The ebook retailer is thinking about expanding its Writing Life publishing portal with a new section where authors and publishers could hire skilled professionals to work on a manuscript.
The new venture has only just begun:
For the moment, we’re in Phase 1 of the project: measuring your interest in each service, so we can prioritize which opportunities are most important to our authors. Please feel free to go and click on which service or opportunity you’d like to see us focus on first. Don’t see what you want? Choose “Tell Us More” and tell us all about it.
Kobo currently partners with Publishers Weekly to sell book reviews through Kobo Writing Life, but that’s just the beginning. According to the Author Services page, Kobo could end up selling ISBNs, offering a POD service, or connecting authors with a cover designer or editor. There’s also a mention of audiobook production.
Kobo hasn’t mentioned how they would provide these services, just that the Author Services section of KWL was:
… a project we’ve been working towards for several years: offering a list of recommended professional services – cover design, editorial help, print on demand, and more – that we trust and believe offer good value for independent authors. When possible, we’ll negotiate a great discount so you’ll get more for your money.
Kobo could develop “Author Services” as an internal division, or they could create a marketplace where authors would hire freelancers.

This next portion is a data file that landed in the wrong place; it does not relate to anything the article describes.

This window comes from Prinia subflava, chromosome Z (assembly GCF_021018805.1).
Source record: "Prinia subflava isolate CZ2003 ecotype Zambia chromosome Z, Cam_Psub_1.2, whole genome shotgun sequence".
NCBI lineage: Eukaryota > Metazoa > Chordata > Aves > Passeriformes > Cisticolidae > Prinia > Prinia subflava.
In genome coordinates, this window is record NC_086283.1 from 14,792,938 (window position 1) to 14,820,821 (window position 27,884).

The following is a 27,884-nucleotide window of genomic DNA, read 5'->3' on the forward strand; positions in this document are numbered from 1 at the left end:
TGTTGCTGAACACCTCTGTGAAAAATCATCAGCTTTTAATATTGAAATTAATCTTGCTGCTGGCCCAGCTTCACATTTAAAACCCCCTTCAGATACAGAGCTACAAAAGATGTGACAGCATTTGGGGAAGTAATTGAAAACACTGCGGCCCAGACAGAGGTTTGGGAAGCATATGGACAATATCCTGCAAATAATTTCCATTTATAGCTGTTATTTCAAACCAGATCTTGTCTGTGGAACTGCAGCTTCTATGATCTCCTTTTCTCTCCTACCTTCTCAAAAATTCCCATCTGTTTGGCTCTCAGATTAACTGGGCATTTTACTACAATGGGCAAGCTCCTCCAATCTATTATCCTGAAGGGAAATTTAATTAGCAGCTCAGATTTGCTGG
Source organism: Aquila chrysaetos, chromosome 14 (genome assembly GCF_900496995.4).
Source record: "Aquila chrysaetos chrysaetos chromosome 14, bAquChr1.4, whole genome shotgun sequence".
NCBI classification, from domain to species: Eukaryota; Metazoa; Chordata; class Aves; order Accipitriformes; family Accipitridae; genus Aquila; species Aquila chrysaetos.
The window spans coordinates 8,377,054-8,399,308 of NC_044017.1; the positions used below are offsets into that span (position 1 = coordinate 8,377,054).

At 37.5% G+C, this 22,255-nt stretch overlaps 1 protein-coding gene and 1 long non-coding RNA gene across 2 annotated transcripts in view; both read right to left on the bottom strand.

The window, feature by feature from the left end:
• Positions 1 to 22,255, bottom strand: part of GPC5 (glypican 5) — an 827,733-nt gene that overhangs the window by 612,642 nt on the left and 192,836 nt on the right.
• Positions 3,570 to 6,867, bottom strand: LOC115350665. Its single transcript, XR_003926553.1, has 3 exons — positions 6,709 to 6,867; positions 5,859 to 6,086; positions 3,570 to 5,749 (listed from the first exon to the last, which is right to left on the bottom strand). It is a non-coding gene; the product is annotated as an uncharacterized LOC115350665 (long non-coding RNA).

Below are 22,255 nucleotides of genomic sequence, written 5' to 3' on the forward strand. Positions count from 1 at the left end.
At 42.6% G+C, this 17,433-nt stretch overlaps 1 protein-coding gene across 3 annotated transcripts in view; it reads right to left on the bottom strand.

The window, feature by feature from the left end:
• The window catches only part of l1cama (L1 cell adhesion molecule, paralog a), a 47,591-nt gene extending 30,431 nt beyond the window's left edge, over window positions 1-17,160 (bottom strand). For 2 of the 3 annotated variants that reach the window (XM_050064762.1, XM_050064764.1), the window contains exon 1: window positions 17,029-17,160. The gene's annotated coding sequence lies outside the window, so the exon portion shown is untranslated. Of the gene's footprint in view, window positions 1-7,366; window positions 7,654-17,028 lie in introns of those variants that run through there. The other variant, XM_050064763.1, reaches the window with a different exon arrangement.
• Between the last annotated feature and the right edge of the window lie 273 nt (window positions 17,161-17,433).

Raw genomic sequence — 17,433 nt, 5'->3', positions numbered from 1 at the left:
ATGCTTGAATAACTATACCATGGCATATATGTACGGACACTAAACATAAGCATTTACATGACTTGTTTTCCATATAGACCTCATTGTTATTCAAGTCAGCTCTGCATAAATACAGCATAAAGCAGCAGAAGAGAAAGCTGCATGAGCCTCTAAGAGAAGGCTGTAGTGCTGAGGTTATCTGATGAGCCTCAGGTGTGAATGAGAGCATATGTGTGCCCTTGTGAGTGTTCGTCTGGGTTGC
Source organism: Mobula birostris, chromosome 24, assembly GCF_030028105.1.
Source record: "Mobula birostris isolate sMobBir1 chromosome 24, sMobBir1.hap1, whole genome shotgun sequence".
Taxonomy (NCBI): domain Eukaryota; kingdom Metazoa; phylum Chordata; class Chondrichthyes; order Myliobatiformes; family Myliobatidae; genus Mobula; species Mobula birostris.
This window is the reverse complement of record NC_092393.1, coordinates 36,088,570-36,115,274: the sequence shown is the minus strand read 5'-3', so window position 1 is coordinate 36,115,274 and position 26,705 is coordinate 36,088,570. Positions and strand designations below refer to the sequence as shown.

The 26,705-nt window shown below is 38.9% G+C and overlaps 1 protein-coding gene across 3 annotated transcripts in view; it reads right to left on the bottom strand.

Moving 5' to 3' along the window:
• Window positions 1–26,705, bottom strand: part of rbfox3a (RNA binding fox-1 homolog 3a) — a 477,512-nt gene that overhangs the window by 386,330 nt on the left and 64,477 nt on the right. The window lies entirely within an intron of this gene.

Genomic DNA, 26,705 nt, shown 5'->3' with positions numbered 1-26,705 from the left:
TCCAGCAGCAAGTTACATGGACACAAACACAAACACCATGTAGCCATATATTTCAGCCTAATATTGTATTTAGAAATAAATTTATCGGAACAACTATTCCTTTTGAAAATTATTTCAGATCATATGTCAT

Either option is possible, and another likely option is that Kobo will outsource the work to a company like FastPencil (or one of its competitors.) As we saw with Books-a-Million’s new publishing services unit earlier this year, outsourcing the work lets a retailer like Kobo add all of the desired services quickly and efficiently.
But that’s not where Kobo is planning to go, according to Kobo Writing Life director Mark Leslie Lefebvre. He told me by email that “The services will be, in the Kobo way, about collaboration and partnerships. But what’s key is checking into services to make sure they’re author-friendly and not about exploiting authors. That’s a key driving principle for us – and one of the reasons it has taken so long to roll this out.”
Kobo has wanted to offer this type of service for a while, Lefebvre said “It’s an attempt to meet the huge demand so many authors ask about, so we’re trying to provide referrals to curated trusted 3rd parties.”
image by Alan_D